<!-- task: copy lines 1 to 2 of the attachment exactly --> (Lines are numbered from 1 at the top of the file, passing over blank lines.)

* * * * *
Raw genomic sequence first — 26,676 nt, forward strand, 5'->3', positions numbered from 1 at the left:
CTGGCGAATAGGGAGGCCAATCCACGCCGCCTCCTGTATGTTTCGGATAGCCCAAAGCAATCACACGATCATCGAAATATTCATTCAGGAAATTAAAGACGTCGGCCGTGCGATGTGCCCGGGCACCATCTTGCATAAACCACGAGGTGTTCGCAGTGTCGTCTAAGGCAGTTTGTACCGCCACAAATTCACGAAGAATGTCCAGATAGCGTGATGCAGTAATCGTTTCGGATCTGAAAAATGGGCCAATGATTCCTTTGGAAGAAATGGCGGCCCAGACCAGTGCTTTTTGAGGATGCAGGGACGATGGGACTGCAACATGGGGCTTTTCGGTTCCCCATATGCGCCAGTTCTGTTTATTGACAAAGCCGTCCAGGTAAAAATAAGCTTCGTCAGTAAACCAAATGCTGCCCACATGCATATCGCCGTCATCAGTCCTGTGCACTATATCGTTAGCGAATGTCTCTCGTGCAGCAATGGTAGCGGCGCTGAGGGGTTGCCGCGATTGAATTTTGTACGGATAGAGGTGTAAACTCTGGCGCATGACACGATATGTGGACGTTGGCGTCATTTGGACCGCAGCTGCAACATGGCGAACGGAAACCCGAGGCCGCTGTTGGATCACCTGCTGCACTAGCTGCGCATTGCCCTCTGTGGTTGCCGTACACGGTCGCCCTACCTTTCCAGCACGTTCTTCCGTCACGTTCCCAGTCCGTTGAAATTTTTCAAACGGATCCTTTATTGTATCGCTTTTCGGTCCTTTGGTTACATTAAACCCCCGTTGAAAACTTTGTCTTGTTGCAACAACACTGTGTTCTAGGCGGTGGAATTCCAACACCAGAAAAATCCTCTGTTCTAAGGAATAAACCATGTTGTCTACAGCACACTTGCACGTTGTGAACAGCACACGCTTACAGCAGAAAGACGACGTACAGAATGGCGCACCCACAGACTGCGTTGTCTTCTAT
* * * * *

Raw genomic sequence first — 26,676 nt, forward strand, 5'->3', positions numbered from 1 at the left:
CTGGCGAATAGGGAGGCCAATCCACGCCGCCTCCTGTATGTTTCGGATAGCCCAAAGCAATCACACGATCATCGAAATATTCATTCAGGAAATTAAAGACGTCGGCCGTGCGATGTGCCCGGGCACCATCTTGCATAAACCACGAGGTGTTCGCAGTGTCGTCTAAGGCAGTTTGTACCGCCACAAATTCACGAAGAATGTCCAGATAGCGTGATGCAGTAATCGTTTCGGATCTGAAAAATGGGCCAATGATTCCTTTGGAAGAAATGGCGGCCCAGACCAGTGCTTTTTGAGGATGCAGGGACGATGGGACTGCAACATGGGGCTTTTCGGTTCCCCATATGCGCCAGTTCTGTTTATTGACAAAGCCGTCCAGGTAAAAATAAGCTTCGTCAGTAAACCAAATGCTGCCCACATGCATATCGCCGTCATCAGTCCTGTGCACTATATCGTTAGCGAATGTCTCTCGTGCAGCAATGGTAGCGGCGCTGAGGGGTTGCCGCGATTGAATTTTGTACGGATAGAGGTGTAAACTCTGGCGCATGACACGATATGTGGACGTTGGCGTCATTTGGACCGCAGCTGCAACATGGCGAACGGAAACCCGAGGCCGCTGTTGGATCACCTGCTGCACTAGCTGCGCATTGCCCTCTGTGGTTGCCGTACACGGTCGCCCTACCTTTCCAGCACGTTCTTCCGTCACGTTCCCAGTCCGTTGAAATTTTTCAAACGGATCCTTTATTGTATCGCTTTTCGGTCCTTTGGTTACATTAAACCCCCGTTGAAAACTTTGTCTTGTTGCAACAACACTGTGTTCTAGGCGGTGGAATTCCAACACCAGAAAAATCCTCTGTTCTAAGGAATAAACCATGTTGTCTACAGCACACTTGCACGTTGTGAACAGCACACGCTTACAGCAGAAAGACGACGTACAGAATGGCGCACCCACAGACTGCGTTGTCTTCTAT